Thankfully I'm not drowning in the technicalities of this case, and I'm certainly not going to comment on the particulars, because I don't know them (not even read it); although I do note the author has (last night) retracted. But as an interested blogger who thinks this could be a landmark issue which will soon be swept under the carpet, here's a view.
The opinion in question is contained in a review of Rowan Moore's book 'Why We Build?' With a title like that I'm assuming the book and the review might contain some thorny discussion. It is not called 'How We Build?'; it implies moral questioning.
The review is an American review of a UK writer's book. Meanwhile all sorts of International (Americanish) architectural companies go fishing for work that involves the employment of incredibly poorly paid and unorganised construction labour across the middle east where people die.
There's always one smart arse student who chirps up in my Critical Readings course; usually when discussing slavery in the Third Reich; they say that 'it's always happened!' 'Look at Ancient Egypt!' they say; 'Look at the pyramids!!'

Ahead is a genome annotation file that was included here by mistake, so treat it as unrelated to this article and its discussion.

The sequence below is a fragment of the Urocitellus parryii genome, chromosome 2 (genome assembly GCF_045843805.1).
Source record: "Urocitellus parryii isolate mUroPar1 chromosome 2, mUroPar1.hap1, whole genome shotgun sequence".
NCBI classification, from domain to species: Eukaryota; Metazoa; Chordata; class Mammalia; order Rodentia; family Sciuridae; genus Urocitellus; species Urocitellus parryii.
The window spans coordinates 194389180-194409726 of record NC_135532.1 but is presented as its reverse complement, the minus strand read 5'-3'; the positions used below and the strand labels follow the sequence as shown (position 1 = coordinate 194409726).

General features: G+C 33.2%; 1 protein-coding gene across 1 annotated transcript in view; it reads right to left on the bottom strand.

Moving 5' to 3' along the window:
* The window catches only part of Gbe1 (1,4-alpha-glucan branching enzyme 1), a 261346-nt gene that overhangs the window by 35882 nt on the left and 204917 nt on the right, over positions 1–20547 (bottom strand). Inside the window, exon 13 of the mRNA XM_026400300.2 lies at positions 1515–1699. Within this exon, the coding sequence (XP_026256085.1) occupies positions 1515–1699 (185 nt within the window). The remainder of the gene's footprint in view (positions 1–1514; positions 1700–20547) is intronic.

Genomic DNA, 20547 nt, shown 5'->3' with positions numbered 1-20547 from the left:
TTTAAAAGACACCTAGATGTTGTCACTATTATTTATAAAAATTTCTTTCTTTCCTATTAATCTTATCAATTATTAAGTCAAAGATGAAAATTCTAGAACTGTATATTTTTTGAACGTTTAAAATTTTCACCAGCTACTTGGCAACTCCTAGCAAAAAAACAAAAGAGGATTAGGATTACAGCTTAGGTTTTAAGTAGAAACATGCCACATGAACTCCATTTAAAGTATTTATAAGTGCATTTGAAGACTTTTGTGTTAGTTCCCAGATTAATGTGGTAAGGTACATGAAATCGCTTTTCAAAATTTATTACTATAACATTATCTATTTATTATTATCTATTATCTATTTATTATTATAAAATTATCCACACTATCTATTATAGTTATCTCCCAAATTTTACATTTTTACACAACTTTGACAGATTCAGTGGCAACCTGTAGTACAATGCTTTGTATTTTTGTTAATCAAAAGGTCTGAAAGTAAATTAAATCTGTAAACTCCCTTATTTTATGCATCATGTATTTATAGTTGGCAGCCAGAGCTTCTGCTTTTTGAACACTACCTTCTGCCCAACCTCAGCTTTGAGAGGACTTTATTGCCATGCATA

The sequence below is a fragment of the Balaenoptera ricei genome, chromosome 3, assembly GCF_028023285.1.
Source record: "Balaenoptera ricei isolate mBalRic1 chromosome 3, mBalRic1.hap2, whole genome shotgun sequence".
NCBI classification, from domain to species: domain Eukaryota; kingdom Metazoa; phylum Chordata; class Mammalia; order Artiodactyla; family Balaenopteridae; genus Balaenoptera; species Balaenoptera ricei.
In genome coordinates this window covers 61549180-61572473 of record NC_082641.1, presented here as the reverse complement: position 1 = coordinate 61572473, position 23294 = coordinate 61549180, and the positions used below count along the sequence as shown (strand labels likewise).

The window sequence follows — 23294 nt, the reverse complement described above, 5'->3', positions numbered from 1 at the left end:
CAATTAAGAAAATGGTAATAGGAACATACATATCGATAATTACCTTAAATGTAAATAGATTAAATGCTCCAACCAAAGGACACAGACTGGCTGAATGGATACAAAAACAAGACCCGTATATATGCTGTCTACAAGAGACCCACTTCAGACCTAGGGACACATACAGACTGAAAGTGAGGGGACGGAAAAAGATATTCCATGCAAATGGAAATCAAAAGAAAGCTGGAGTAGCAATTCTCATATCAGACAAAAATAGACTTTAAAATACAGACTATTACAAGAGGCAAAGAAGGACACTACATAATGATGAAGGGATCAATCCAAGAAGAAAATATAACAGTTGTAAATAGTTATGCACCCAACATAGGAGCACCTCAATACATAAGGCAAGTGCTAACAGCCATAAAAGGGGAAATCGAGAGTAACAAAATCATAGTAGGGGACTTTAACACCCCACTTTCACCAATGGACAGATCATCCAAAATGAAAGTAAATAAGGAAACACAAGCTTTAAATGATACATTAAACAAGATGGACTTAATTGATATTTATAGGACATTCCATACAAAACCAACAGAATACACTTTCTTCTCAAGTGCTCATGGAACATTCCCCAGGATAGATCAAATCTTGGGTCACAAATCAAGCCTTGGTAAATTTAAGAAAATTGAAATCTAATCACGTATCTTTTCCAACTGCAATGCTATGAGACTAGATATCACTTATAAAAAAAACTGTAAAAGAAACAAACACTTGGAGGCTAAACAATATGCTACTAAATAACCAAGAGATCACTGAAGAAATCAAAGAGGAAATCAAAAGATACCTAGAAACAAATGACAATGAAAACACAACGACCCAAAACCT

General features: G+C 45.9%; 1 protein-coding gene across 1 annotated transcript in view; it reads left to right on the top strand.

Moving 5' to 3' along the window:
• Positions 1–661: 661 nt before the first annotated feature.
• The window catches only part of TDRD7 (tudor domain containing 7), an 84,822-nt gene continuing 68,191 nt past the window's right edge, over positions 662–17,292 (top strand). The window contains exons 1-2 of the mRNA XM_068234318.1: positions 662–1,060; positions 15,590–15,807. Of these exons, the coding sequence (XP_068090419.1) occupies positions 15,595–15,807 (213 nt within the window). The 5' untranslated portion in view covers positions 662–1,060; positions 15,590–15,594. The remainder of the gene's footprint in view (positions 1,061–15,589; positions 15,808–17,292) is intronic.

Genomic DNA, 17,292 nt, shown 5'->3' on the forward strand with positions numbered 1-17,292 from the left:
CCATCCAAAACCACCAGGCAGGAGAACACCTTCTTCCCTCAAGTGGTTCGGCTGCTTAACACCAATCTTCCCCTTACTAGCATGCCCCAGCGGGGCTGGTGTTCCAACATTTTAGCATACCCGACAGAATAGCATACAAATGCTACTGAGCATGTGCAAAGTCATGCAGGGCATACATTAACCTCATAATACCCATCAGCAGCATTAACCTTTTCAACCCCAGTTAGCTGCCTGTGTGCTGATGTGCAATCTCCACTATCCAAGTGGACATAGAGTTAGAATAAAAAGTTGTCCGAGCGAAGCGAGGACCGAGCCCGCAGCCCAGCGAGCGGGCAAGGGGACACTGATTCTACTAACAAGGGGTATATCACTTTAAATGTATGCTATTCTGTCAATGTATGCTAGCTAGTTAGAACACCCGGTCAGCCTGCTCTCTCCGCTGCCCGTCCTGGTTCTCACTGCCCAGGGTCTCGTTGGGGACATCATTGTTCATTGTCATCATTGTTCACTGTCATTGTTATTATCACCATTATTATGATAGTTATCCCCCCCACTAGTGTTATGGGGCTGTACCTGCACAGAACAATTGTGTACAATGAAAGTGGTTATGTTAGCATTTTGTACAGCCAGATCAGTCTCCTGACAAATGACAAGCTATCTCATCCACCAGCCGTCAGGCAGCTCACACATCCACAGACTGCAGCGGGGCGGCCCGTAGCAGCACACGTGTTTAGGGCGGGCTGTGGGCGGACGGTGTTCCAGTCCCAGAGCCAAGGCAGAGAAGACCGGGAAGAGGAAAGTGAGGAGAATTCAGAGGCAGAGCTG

The point is that was then and this is now. You don't get here without revolution and organised labour and human rights and all that, and as Trotsky pointed out; you cannot just append what the west's gilded do dads to essentially feudal situations without asking for trouble.
So much for globalisation then. Zaha feels singled out here, and you can imagine her being especially pissed; all of this could kind of stick in your throat- as a native Iraqi- amidst the Middle Eastern shit storm the consequence of...er...?? (ask yourselves) Especially when her practise has gone out of it's way to comment on the worker issue as opposed to remaining silent. Whether one agrees or not with Hadid director Patrik Schumacher on the subject of 'content' in architecture (an appropriately post modern view) he at least articulates it so that some of us can disagree.